During the planning stage of Belo Monte, the environmental impact assessment was awarded to these companies without a competitive bidding process. This may seem like a small thing, but it wasn’t: The private companies that would likely be building the dam were contracted to produce the principal study that the federal environmental agency, IBAMA, would use to decide whether or not the project should move forward. 

There’s a clear conflict of interest here: The companies had a major financial incentive to sweep social and environmental impacts under the rug and recommend that the project go forward. There were huge profits to be made, and these companies were not going to leave this money on the table.

EIAs are supposed to be unbiased, and the state and private companies that conduct them must be able to accept the conclusion

The Kayapó seated in Altamira, site of the Xingu Encounter protest against the construction of dams on the Xingu River.
The Kayapó seated in Altamira, site of the Xingu Encounter protest against the construction of dams on the Xingu River.
Glenn Switkes, International Rivers

that a project isn’t viable  socially, environmentally and economically. Not surprisingly, private companies in search of highly lucrative contracts are extremely unlikely to reach such a conclusion, especially when they can count on Eletrobras and the central government to smooth the project's path, something that has become a modus operandi of the Brazilian dam industry.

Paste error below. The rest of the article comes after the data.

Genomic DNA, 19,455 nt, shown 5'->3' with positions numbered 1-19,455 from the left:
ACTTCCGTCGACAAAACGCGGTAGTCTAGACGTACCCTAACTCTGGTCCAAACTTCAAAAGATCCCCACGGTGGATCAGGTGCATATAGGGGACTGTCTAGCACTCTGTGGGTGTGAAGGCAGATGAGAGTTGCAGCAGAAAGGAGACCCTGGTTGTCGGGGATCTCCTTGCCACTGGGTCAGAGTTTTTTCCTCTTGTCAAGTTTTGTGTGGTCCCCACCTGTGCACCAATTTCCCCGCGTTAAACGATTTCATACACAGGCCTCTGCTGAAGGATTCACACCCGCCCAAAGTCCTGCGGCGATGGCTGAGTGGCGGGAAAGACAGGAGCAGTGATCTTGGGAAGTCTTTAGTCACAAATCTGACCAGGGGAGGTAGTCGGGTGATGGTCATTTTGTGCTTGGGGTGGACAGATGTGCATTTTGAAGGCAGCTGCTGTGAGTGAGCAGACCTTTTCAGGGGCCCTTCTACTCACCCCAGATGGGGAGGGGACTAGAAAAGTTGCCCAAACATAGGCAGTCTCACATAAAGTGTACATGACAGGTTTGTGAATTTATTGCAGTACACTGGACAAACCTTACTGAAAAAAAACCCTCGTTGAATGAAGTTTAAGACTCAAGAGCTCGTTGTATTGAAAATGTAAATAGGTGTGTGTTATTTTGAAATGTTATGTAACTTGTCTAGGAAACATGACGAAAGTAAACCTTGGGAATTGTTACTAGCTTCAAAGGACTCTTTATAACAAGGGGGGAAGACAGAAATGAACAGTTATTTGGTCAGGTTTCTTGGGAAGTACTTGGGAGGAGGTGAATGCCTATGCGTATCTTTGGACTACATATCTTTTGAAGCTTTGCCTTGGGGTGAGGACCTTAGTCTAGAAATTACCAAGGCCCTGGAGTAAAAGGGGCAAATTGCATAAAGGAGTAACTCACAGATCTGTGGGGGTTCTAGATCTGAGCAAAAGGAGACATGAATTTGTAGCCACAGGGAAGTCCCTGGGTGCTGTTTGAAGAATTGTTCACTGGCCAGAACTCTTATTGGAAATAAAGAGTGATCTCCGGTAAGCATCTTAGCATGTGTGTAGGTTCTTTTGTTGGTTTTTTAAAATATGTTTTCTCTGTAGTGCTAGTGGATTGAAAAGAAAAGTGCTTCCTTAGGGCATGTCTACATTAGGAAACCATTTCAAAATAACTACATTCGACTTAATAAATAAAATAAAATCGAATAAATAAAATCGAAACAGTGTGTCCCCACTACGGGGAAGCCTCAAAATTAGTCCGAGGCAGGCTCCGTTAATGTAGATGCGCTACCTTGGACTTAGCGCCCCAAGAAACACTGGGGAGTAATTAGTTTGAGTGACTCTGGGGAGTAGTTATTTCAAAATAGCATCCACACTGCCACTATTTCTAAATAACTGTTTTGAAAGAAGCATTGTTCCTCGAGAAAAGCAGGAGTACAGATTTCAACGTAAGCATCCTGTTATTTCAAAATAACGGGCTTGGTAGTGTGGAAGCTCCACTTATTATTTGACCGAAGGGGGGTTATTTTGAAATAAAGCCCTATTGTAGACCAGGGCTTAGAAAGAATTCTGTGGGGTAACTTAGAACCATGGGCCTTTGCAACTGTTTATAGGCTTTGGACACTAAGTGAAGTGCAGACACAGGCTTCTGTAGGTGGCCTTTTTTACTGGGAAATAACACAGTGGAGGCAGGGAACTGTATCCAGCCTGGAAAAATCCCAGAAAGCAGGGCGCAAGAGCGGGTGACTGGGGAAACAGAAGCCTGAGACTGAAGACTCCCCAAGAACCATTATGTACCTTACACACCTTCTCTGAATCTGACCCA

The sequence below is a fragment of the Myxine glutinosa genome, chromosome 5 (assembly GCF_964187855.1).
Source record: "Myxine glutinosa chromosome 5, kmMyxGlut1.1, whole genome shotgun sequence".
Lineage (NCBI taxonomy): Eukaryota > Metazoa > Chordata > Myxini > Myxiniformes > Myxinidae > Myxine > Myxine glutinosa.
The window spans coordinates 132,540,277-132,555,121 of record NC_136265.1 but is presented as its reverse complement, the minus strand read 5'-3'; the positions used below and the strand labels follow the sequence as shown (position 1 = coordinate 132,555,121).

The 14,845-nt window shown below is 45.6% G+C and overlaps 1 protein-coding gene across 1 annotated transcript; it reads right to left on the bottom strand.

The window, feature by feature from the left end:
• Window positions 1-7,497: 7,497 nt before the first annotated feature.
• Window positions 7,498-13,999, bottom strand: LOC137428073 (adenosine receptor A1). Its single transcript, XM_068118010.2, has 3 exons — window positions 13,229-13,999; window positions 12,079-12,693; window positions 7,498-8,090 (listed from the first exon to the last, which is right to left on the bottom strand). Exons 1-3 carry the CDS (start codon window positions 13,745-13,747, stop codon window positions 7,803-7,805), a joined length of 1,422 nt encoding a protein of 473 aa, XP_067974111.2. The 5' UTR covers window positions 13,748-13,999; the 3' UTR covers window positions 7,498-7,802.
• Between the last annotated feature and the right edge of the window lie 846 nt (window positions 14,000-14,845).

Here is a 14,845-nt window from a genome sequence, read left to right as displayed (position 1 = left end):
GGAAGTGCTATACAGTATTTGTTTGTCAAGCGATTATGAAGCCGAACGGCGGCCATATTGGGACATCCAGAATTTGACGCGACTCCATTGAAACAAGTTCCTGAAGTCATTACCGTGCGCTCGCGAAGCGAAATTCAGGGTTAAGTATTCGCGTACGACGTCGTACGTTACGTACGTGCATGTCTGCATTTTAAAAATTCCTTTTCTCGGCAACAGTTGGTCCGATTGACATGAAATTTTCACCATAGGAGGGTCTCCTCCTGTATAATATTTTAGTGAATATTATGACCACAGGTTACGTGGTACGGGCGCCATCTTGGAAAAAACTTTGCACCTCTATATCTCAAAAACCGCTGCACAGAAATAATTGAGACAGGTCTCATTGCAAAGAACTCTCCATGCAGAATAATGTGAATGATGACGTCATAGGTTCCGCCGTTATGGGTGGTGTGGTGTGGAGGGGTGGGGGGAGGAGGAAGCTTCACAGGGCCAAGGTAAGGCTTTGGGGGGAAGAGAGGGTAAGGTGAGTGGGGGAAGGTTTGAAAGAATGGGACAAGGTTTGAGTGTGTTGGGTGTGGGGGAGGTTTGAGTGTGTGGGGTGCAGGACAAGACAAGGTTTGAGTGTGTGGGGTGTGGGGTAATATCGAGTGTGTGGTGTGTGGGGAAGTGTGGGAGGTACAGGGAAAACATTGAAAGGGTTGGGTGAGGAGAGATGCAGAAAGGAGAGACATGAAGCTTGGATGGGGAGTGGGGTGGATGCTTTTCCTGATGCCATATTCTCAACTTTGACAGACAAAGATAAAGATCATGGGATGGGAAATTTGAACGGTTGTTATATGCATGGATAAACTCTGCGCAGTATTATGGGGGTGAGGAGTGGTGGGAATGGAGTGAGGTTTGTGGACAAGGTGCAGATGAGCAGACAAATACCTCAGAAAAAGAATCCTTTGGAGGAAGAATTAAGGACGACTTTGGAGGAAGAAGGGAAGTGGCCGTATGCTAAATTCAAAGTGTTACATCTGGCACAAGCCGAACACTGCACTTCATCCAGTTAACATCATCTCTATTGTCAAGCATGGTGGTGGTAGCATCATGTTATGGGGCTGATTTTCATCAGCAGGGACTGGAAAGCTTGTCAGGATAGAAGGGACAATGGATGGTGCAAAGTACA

The decision handed down by the appeals court confirms that the contract for the Belo Monte environmental assessment was illegal, given a clear conflict of interest in the relationship between Eletrobras and private construction companies. The companies were ordered return to public coffers the money they received from Eletrobras. They are expected to appeal the case with the Supreme Court. 

These victories may seem small, especially given that untold damage has already been done to the Xingu River and local populations, whose rights have been systematically violated. But they are small signs that the rule of law is beginning to reassert itself in Brazil – particularly with the cancellation of the São Luiz do Tapajós Dam – and this could have implications for future dam and infrastructure projects with high potential for corruption and disastrous social and environmental impacts.